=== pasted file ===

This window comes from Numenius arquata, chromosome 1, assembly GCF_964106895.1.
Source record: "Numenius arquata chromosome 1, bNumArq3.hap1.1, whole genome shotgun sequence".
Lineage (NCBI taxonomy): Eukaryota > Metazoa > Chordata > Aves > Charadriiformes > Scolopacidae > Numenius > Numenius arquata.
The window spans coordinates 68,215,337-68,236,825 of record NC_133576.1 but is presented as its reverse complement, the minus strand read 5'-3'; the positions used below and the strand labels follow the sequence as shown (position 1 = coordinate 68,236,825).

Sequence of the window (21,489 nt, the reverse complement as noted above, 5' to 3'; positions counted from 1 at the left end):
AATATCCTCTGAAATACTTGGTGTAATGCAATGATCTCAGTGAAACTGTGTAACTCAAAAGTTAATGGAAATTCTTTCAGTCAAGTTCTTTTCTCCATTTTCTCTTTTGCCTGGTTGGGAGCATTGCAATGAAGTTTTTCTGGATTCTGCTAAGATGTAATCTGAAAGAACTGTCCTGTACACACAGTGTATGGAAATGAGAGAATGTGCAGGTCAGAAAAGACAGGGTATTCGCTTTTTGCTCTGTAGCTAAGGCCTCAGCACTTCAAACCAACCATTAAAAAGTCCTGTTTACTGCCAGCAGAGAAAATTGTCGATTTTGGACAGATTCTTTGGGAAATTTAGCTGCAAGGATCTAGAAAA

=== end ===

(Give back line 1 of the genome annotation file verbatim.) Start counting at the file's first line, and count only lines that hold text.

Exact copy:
This window comes from Numenius arquata, chromosome 1, assembly GCF_964106895.1.